Our Innovations

Hotel as Laboratory? How One Charlotte Hotel Strives to Stoke and Satisfy Curiosity

By Tricia Mirchandani

Interactive curiosity comes to stay in North Carolina.

08 Min Read Time

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Marriott Beta

Artists, like Humans of New York creator Brandon Stanton, satisfy their curiosity by engaging with people and digging into their stories. Scientists, like Neil deGrasse Tyson, satisfy their curiosity by setting up a laboratory and delving into experiments and data. But how does an entity like a hotel satisfy its curiosity? It does little of both.

Curious about its guests, what they like, what they don’t and how they travel, Marriott Hotels embarked on a multi-year exploration that put every detail — from the check-in process to the hotel restaurant experience — under the microscope. Engaging with guests to gather feedback and ideas, the brand’s leadership explored the most fundamental elements of the travel experience, looking for the pieces that work and the places where out-of-the-box thinking could change the way we travel.

“It’s not just about delivering an experience. It’s about delivering a culture of innovation,” says Matthew von Ertfelda, Marriott’s Vice President of Insight, Strategy and Innovation.

The team considered questions such as: Why should hosts stand behind a desk? What would happen if we freed them to walk around, using tablets to check guests in on the street, if needed? They transformed the answers to these questions into a renovation plan unlike anything the industry has ever seen. And then they shifted into “laboratory mode” to test their new ideas and collect the data.

The result is the Charlotte Marriott City Center, a space tailored to what the brand discovered customers want, and it shatters the mold of the traditional hotel.

“From top to bottom, we’ve reinvented this hotel,” said Marriott International CEO Arne Sorenson about the downtown Charlotte property’s transformation. “We’ve managed to touch essentially every square inch of this hotel and try to meet what customers want.”

Changes include developing spaces like the Stoke Restaurant and Bar, designed around an open kitchen for an immersive dining environment, and the launch of a fitness center offering hundreds of workout programs on-demand.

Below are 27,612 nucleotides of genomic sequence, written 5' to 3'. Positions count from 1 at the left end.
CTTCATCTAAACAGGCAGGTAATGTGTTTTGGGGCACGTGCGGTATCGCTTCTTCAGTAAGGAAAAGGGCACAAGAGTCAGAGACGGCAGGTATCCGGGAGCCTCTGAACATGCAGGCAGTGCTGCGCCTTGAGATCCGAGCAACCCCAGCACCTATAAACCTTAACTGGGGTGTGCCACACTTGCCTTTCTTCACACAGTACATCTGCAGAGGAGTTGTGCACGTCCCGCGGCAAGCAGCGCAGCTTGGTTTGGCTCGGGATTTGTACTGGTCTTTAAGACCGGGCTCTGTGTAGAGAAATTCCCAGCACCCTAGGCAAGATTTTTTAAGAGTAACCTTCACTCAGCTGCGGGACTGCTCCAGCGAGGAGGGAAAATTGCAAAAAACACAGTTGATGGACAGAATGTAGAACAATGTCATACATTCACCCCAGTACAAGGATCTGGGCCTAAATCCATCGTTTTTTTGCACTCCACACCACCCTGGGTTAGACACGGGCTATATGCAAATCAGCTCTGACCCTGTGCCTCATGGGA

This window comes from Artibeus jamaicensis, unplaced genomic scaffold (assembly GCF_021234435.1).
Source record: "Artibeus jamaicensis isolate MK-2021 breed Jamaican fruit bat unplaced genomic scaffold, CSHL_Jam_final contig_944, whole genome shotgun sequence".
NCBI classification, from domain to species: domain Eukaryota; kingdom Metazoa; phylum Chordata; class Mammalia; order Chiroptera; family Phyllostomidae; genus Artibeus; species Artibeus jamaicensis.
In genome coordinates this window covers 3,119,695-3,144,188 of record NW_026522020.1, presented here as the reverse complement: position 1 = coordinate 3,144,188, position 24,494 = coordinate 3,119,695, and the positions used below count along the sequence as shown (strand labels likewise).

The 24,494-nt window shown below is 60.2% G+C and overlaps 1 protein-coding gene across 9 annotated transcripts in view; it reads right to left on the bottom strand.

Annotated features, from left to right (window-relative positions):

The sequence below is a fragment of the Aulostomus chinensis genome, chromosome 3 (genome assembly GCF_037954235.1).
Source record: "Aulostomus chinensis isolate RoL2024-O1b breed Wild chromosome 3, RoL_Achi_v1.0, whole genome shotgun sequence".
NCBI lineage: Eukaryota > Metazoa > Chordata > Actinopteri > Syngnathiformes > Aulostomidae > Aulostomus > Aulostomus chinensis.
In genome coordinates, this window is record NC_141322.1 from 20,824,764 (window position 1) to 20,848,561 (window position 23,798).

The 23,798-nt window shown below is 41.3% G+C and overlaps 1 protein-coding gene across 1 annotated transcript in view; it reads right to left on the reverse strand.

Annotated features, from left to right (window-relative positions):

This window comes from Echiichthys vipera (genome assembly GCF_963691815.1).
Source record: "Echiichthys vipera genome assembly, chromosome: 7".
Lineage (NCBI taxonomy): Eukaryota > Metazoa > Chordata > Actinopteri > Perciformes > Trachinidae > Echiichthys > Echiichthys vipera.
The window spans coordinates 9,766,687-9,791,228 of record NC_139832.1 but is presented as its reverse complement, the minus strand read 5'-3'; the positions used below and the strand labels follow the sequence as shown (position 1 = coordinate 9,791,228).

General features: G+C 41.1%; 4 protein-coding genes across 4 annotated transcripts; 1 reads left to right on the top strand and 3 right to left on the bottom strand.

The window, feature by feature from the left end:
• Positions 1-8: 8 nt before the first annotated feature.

“Guests want to leave with more than they came with in terms of experiences and exposure to new things,” says von Ertfelda. “We built opportunity for social engagement and learning throughout the hotel.”

Many of those opportunities take place at Coco and the Director, the hotel’s community coffee shop. From pop-up experiences to impromptu educational events, guests can learn about things like local coffee roasting and regional beer distilleries. Or they can relax into less formal experiences like the shop’s Throwback Thursday, which pairs an old movie with wine and beer.

“I sit in that space and watch guests as they walk in and engage,” says General Manager Crissy Wright, “There is such a cool look on people’s faces.”

Are these innovations truly changes for the better? We’re all about to find out, and fast. Marriott equipped its hotel with beta buttons. Placed throughout the hotel, these buttons allow guests to send real-time feedback that satiates Marriott’s curiosity about how its programs are received and help shape development of future features, creating continual innovation within a live hotel experiment.

It’s a little bit of art and a little bit of science wrapped up into one living, breathing lab.

Want to see what the future of travel looks like? Take a trip down to Charlotte and find out. Then let us know what you think. We’re curious.

Future Stay

Watch the Marriott Hotels video series, starring the Charlotte Marriott City Center.


Charlotte Marriott City Center

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